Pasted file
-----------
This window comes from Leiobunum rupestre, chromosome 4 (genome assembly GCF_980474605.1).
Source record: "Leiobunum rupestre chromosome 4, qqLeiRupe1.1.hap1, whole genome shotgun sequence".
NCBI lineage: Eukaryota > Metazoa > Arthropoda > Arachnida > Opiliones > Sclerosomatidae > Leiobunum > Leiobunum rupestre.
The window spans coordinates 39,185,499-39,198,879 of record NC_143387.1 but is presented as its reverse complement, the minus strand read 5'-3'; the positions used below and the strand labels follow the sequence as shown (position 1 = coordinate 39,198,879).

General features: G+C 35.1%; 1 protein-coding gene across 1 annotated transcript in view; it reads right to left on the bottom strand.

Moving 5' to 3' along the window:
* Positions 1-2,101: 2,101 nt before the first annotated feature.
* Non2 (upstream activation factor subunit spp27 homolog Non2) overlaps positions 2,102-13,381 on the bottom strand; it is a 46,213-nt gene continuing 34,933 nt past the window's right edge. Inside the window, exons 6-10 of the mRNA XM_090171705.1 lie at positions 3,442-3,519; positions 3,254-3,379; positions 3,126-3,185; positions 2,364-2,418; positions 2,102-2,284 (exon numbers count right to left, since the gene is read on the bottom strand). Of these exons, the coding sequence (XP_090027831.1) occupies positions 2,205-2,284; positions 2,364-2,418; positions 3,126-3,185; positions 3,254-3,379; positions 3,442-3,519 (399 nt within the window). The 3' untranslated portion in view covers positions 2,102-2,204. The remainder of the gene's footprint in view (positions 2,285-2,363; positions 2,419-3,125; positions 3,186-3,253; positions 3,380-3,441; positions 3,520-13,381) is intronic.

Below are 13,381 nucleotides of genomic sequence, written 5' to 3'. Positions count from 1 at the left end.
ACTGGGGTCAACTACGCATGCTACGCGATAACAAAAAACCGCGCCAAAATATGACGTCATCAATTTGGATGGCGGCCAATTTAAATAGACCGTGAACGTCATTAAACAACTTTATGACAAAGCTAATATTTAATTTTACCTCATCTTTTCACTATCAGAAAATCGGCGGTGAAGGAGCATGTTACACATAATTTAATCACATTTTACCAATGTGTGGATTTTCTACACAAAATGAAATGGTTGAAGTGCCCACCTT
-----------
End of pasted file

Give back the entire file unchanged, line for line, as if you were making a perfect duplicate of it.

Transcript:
This window comes from Leiobunum rupestre, chromosome 4 (genome assembly GCF_980474605.1).
Source record: "Leiobunum rupestre chromosome 4, qqLeiRupe1.1.hap1, whole genome shotgun sequence".
NCBI lineage: Eukaryota > Metazoa > Arthropoda > Arachnida > Opiliones > Sclerosomatidae > Leiobunum > Leiobunum rupestre.
The window spans coordinates 39,185,499-39,198,879 of record NC_143387.1 but is presented as its reverse complement, the minus strand read 5'-3'; the positions used below and the strand labels follow the sequence as shown (position 1 = coordinate 39,198,879).

General features: G+C 35.1%; 1 protein-coding gene across 1 annotated transcript in view; it reads right to left on the bottom strand.

Moving 5' to 3' along the window:
* Positions 1-2,101: 2,101 nt before the first annotated feature.
* Non2 (upstream activation factor subunit spp27 homolog Non2) overlaps positions 2,102-13,381 on the bottom strand; it is a 46,213-nt gene continuing 34,933 nt past the window's right edge. Inside the window, exons 6-10 of the mRNA XM_090171705.1 lie at positions 3,442-3,519; positions 3,254-3,379; positions 3,126-3,185; positions 2,364-2,418; positions 2,102-2,284 (exon numbers count right to left, since the gene is read on the bottom strand). Of these exons, the coding sequence (XP_090027831.1) occupies positions 2,205-2,284; positions 2,364-2,418; positions 3,126-3,185; positions 3,254-3,379; positions 3,442-3,519 (399 nt within the window). The 3' untranslated portion in view covers positions 2,102-2,204. The remainder of the gene's footprint in view (positions 2,285-2,363; positions 2,419-3,125; positions 3,186-3,253; positions 3,380-3,441; positions 3,520-13,381) is intronic.

Below are 13,381 nucleotides of genomic sequence, written 5' to 3'. Positions count from 1 at the left end.
ACTGGGGTCAACTACGCATGCTACGCGATAACAAAAAACCGCGCCAAAATATGACGTCATCAATTTGGATGGCGGCCAATTTAAATAGACCGTGAACGTCATTAAACAACTTTATGACAAAGCTAATATTTAATTTTACCTCATCTTTTCACTATCAGAAAATCGGCGGTGAAGGAGCATGTTACACATAATTTAATCACATTTTACCAATGTGTGGATTTTCTACACAAAATGAAATGGTTGAAGTGCCCACCTT